She felt satisfied and pleased with her sudden burst of bravery. She walked out onto the porch and sat down on the white wicker chair. She poured a glass of cool, yellow lemonade and sipped it. She looked out at the long lines of cotton where the slaves were picking. She watched each slave bend over, pick the cotton and place it into their large baskets. An old woman, a young boy, middle aged woman, man, woman, child, all picking in the fields on that boiling fiery day. One person in particular caught her eye. A boy, perhaps 16 or 17, with a dark brown hair. He looked so much like her son. The son she lost. The son that died. The son that could have been saved.

Mrs. Flinn could have saved her son, Jackson. Her father had died of a heart disease and he left their small property in Quebec to her. It was tiny, but for Mildred it was filled with great memories. Her family could have packed up their things and moved to that cozy, inviting cottage in Canada, avoiding the blasted war that has caused so much grief for her and her family. Her husband refused to move, he said, no he yelled to her.

“We can’t leave the plantation, my family’s work would be ruined, we would starve you stupid woman!”

They didn’t go. Their son was called into war. Their son died in the war. The slaves still remain Flinn property and life went on. They ignored tragedy and pretended nothing had ever happened, as if they weren’t stripped of their oldest son, only to have him shot.

Mildred slammed her fist down on the table, spilling her glass of lemonade. The slaves were coming in from the fields when they heard the intense outburst and many of their heads turned. The young slave boy, the one so similar to Jackson, started to walk towards her with his bare, bleeding feet. He stepped up onto the porch with caution, slowly bending down as he got closer.

Mildred did not notice the boy coming closer to her, she was too busy mopping up with her dusty, threadbare apron and holding back the giant tears of frustration and grief that she had kept in for so very long. She looked up and stared. Without any words the boy took a piece of cloth from his overall pocket and wiped mess off the wooden floor.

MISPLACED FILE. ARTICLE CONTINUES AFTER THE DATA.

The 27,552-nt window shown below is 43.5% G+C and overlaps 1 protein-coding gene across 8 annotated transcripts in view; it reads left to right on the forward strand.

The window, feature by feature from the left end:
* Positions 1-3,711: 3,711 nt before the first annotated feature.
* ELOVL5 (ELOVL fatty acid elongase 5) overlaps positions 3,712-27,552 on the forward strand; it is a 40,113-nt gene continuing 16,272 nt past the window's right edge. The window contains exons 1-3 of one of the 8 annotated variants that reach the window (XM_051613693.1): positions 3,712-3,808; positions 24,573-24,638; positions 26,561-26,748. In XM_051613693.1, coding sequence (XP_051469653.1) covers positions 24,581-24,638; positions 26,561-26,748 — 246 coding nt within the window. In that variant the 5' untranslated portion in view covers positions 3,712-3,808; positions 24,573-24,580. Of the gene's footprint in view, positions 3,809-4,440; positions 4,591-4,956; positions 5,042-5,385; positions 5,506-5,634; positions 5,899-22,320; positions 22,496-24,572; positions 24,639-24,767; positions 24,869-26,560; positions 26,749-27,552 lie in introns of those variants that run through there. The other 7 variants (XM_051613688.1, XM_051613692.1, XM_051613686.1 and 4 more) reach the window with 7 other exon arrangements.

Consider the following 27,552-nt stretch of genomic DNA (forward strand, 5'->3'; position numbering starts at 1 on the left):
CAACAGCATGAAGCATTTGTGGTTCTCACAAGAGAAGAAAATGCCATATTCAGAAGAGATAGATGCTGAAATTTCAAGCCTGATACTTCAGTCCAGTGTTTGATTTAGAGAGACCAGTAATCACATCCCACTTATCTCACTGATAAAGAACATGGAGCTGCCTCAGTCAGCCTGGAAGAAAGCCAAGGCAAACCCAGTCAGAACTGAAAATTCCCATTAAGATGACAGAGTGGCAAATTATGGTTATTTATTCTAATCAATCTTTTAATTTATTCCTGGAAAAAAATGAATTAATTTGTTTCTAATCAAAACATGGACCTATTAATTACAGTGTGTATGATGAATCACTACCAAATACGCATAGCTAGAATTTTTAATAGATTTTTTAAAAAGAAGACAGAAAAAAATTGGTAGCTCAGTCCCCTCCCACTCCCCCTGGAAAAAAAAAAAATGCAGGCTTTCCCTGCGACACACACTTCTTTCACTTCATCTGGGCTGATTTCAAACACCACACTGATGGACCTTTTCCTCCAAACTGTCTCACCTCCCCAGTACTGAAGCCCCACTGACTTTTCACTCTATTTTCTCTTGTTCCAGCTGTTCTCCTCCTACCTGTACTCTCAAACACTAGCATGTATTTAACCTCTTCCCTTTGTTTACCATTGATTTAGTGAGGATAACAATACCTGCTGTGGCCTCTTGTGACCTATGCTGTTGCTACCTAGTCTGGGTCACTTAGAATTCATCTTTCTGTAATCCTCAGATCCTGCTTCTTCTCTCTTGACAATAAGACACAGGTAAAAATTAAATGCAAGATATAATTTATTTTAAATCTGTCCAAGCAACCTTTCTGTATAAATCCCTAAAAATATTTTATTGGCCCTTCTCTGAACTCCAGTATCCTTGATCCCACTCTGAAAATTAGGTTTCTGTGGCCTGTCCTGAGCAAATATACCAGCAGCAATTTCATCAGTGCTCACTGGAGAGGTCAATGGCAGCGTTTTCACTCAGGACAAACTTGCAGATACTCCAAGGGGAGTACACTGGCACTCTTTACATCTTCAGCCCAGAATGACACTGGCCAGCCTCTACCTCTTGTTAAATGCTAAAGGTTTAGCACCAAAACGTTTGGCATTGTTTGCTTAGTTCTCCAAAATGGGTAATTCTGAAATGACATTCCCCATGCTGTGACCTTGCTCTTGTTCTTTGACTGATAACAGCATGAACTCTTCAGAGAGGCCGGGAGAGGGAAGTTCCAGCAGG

Mildred admired the details on the boy’s face. His deep twilight blue eyes, the shinning brown hair that almost glowed, his long and lanky limbs. She felt joyful, she felt like her son had come back. It stopped. It stopped suddenly. There were scars on his back. Deep scars, some old,
some new. They were whip scars. The leather whip that her husband and son, William used so often.

The mess was gone and the only thing left on the ground was a sticky residue.

“Thank-you” Mrs. Flinn said as she turned around and picked up the unused glass and the jug of lemonade. Slowly, she poured. The boy’s eyes were following the stream of liquid pouring from jug to glass. She handed the young boy the glass of lemonade. She made a gesture with her head as if she was saying, “drink”.

“Thank-you.” whispered the boy. He placed the glass to his lips and began to drink the sweet beverage. He finished in a matter of seconds. A wide grin was plastered on his face.

“ I’m sorry, for everything.” said Mrs. Flinn. The boy smiled and gently touched her hand. It was surreal she felt an electric shock. A feeling of hope and reassurance. There was silence. The other slaves watching this encounter began to leave.

“I know.” said the boy, almost as if he was speaking for all the slaves the Flinn family owned.

She, Mrs. Flinn, Mildred stood there in a state of shock. They didn’t hate her. They didn’t, they felt for her. The sympathized for her. She smiled. The boy started to walk away towards the small barracks where the slaves lived.

Mrs. Flinn started to walk into the house with a glass in one hand and the jug in the other. She strolled slowly down the hallway and into the kitchen, leaning against the kitchen counter. She poured another glass of lemonade. She took a sip. She hoped that soon, life would be as simple as her childhood memories were.. No more slaves or war. One day, there will be life and love, not death and despair. Mrs. Flinn waited for that day.

The author's comments:
This was written when I was in grade 7, I was 12 at the time. I think this was one of my first short stories. I am still proud of it today.